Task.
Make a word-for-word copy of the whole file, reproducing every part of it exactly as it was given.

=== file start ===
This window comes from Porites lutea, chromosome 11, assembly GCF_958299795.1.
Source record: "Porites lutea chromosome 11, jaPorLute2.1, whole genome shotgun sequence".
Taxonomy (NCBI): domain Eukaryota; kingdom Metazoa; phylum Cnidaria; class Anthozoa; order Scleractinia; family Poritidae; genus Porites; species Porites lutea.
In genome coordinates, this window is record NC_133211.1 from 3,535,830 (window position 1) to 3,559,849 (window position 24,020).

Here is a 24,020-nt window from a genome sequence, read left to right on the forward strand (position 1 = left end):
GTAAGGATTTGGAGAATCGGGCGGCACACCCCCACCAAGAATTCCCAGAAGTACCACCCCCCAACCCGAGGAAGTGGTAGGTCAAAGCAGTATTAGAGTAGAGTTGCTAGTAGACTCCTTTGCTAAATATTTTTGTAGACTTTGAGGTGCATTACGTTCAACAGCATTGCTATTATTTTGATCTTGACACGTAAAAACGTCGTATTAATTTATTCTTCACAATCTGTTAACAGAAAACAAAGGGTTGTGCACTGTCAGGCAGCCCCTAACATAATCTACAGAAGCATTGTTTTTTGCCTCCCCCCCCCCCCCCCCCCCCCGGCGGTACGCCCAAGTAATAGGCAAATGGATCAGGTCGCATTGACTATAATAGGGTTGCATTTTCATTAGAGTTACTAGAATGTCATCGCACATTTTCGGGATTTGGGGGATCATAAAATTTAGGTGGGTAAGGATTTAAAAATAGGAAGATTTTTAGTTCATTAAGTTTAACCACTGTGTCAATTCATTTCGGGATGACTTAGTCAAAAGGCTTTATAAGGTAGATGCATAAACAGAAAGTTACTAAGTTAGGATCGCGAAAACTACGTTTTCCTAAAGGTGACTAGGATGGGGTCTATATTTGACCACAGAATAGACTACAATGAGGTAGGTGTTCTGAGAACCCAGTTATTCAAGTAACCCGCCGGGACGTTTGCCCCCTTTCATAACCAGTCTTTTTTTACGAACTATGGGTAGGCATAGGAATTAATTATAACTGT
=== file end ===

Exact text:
This window comes from Porites lutea, chromosome 11, assembly GCF_958299795.1.
Source record: "Porites lutea chromosome 11, jaPorLute2.1, whole genome shotgun sequence".
Taxonomy (NCBI): domain Eukaryota; kingdom Metazoa; phylum Cnidaria; class Anthozoa; order Scleractinia; family Poritidae; genus Porites; species Porites lutea.
In genome coordinates, this window is record NC_133211.1 from 3,535,830 (window position 1) to 3,559,849 (window position 24,020).

Here is a 24,020-nt window from a genome sequence, read left to right on the forward strand (position 1 = left end):
GTAAGGATTTGGAGAATCGGGCGGCACACCCCCACCAAGAATTCCCAGAAGTACCACCCCCCAACCCGAGGAAGTGGTAGGTCAAAGCAGTATTAGAGTAGAGTTGCTAGTAGACTCCTTTGCTAAATATTTTTGTAGACTTTGAGGTGCATTACGTTCAACAGCATTGCTATTATTTTGATCTTGACACGTAAAAACGTCGTATTAATTTATTCTTCACAATCTGTTAACAGAAAACAAAGGGTTGTGCACTGTCAGGCAGCCCCTAACATAATCTACAGAAGCATTGTTTTTTGCCTCCCCCCCCCCCCCCCCCCCCCGGCGGTACGCCCAAGTAATAGGCAAATGGATCAGGTCGCATTGACTATAATAGGGTTGCATTTTCATTAGAGTTACTAGAATGTCATCGCACATTTTCGGGATTTGGGGGATCATAAAATTTAGGTGGGTAAGGATTTAAAAATAGGAAGATTTTTAGTTCATTAAGTTTAACCACTGTGTCAATTCATTTCGGGATGACTTAGTCAAAAGGCTTTATAAGGTAGATGCATAAACAGAAAGTTACTAAGTTAGGATCGCGAAAACTACGTTTTCCTAAAGGTGACTAGGATGGGGTCTATATTTGACCACAGAATAGACTACAATGAGGTAGGTGTTCTGAGAACCCAGTTATTCAAGTAACCCGCCGGGACGTTTGCCCCCTTTCATAACCAGTCTTTTTTTACGAACTATGGGTAGGCATAGGAATTAATTATAACTGT